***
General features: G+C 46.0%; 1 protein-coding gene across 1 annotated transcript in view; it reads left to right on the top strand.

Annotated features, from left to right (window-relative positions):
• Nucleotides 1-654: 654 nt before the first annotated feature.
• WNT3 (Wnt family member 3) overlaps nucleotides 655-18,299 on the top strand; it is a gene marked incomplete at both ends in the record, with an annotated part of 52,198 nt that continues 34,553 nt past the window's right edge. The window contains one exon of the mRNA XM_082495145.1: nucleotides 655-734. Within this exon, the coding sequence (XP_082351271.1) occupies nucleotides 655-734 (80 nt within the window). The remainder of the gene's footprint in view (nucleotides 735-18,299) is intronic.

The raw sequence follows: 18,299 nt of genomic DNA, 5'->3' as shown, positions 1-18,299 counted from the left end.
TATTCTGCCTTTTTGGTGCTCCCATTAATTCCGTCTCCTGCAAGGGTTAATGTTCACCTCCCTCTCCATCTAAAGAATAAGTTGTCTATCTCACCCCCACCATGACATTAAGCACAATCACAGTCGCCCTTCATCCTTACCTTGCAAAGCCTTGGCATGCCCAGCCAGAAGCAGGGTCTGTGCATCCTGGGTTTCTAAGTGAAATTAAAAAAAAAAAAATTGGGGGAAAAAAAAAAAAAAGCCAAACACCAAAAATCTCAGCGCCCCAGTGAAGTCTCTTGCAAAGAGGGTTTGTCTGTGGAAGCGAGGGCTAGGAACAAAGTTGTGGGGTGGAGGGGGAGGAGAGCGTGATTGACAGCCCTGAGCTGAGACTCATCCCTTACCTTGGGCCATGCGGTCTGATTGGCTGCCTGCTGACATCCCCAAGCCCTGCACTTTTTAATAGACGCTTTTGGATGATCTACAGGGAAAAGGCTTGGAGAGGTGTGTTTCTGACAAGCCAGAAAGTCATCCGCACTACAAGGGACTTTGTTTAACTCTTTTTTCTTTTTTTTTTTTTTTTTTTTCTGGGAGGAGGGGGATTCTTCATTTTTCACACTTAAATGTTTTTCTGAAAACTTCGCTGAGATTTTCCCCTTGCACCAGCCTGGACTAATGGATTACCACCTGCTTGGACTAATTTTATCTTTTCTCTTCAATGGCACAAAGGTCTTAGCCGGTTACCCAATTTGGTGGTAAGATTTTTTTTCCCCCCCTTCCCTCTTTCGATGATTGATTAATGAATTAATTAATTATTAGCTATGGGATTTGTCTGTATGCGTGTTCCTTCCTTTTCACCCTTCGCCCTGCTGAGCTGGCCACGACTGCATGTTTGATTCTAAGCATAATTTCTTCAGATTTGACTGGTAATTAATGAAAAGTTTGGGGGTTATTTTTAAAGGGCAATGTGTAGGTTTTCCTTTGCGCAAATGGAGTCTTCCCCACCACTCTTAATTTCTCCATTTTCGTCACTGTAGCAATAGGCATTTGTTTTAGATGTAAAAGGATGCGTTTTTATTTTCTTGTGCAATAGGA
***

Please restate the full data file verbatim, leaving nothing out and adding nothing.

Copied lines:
General features: G+C 46.0%; 1 protein-coding gene across 1 annotated transcript in view; it reads left to right on the top strand.

Annotated features, from left to right (window-relative positions):
• Nucleotides 1-654: 654 nt before the first annotated feature.
• WNT3 (Wnt family member 3) overlaps nucleotides 655-18,299 on the top strand; it is a gene marked incomplete at both ends in the record, with an annotated part of 52,198 nt that continues 34,553 nt past the window's right edge. The window contains one exon of the mRNA XM_082495145.1: nucleotides 655-734. Within this exon, the coding sequence (XP_082351271.1) occupies nucleotides 655-734 (80 nt within the window). The remainder of the gene's footprint in view (nucleotides 735-18,299) is intronic.

The raw sequence follows: 18,299 nt of genomic DNA, 5'->3' as shown, positions 1-18,299 counted from the left end.
TATTCTGCCTTTTTGGTGCTCCCATTAATTCCGTCTCCTGCAAGGGTTAATGTTCACCTCCCTCTCCATCTAAAGAATAAGTTGTCTATCTCACCCCCACCATGACATTAAGCACAATCACAGTCGCCCTTCATCCTTACCTTGCAAAGCCTTGGCATGCCCAGCCAGAAGCAGGGTCTGTGCATCCTGGGTTTCTAAGTGAAATTAAAAAAAAAAAAATTGGGGGAAAAAAAAAAAAAAGCCAAACACCAAAAATCTCAGCGCCCCAGTGAAGTCTCTTGCAAAGAGGGTTTGTCTGTGGAAGCGAGGGCTAGGAACAAAGTTGTGGGGTGGAGGGGGAGGAGAGCGTGATTGACAGCCCTGAGCTGAGACTCATCCCTTACCTTGGGCCATGCGGTCTGATTGGCTGCCTGCTGACATCCCCAAGCCCTGCACTTTTTAATAGACGCTTTTGGATGATCTACAGGGAAAAGGCTTGGAGAGGTGTGTTTCTGACAAGCCAGAAAGTCATCCGCACTACAAGGGACTTTGTTTAACTCTTTTTTCTTTTTTTTTTTTTTTTTTTTCTGGGAGGAGGGGGATTCTTCATTTTTCACACTTAAATGTTTTTCTGAAAACTTCGCTGAGATTTTCCCCTTGCACCAGCCTGGACTAATGGATTACCACCTGCTTGGACTAATTTTATCTTTTCTCTTCAATGGCACAAAGGTCTTAGCCGGTTACCCAATTTGGTGGTAAGATTTTTTTTCCCCCCCTTCCCTCTTTCGATGATTGATTAATGAATTAATTAATTATTAGCTATGGGATTTGTCTGTATGCGTGTTCCTTCCTTTTCACCCTTCGCCCTGCTGAGCTGGCCACGACTGCATGTTTGATTCTAAGCATAATTTCTTCAGATTTGACTGGTAATTAATGAAAAGTTTGGGGGTTATTTTTAAAGGGCAATGTGTAGGTTTTCCTTTGCGCAAATGGAGTCTTCCCCACCACTCTTAATTTCTCCATTTTCGTCACTGTAGCAATAGGCATTTGTTTTAGATGTAAAAGGATGCGTTTTTATTTTCTTGTGCAATAGGA